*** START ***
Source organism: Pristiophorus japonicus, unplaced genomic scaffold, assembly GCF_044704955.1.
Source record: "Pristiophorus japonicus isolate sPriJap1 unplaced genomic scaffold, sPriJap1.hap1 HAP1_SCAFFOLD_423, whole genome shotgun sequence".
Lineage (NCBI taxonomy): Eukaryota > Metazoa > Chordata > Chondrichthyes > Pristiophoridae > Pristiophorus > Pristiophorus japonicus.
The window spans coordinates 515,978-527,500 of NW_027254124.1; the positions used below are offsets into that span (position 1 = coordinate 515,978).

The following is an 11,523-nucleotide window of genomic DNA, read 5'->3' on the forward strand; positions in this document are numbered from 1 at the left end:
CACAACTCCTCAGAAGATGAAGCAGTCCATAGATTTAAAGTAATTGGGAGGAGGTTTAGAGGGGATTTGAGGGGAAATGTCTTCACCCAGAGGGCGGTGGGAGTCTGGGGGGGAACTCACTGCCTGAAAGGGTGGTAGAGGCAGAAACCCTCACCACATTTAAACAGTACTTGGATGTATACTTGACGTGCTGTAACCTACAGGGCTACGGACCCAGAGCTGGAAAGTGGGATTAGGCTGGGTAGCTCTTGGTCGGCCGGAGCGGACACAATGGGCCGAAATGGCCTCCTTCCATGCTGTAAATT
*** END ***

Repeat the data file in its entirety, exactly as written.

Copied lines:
Source organism: Pristiophorus japonicus, unplaced genomic scaffold, assembly GCF_044704955.1.
Source record: "Pristiophorus japonicus isolate sPriJap1 unplaced genomic scaffold, sPriJap1.hap1 HAP1_SCAFFOLD_423, whole genome shotgun sequence".
Lineage (NCBI taxonomy): Eukaryota > Metazoa > Chordata > Chondrichthyes > Pristiophoridae > Pristiophorus > Pristiophorus japonicus.
The window spans coordinates 515,978-527,500 of NW_027254124.1; the positions used below are offsets into that span (position 1 = coordinate 515,978).

The following is an 11,523-nucleotide window of genomic DNA, read 5'->3' on the forward strand; positions in this document are numbered from 1 at the left end:
CACAACTCCTCAGAAGATGAAGCAGTCCATAGATTTAAAGTAATTGGGAGGAGGTTTAGAGGGGATTTGAGGGGAAATGTCTTCACCCAGAGGGCGGTGGGAGTCTGGGGGGGAACTCACTGCCTGAAAGGGTGGTAGAGGCAGAAACCCTCACCACATTTAAACAGTACTTGGATGTATACTTGACGTGCTGTAACCTACAGGGCTACGGACCCAGAGCTGGAAAGTGGGATTAGGCTGGGTAGCTCTTGGTCGGCCGGAGCGGACACAATGGGCCGAAATGGCCTCCTTCCATGCTGTAAATT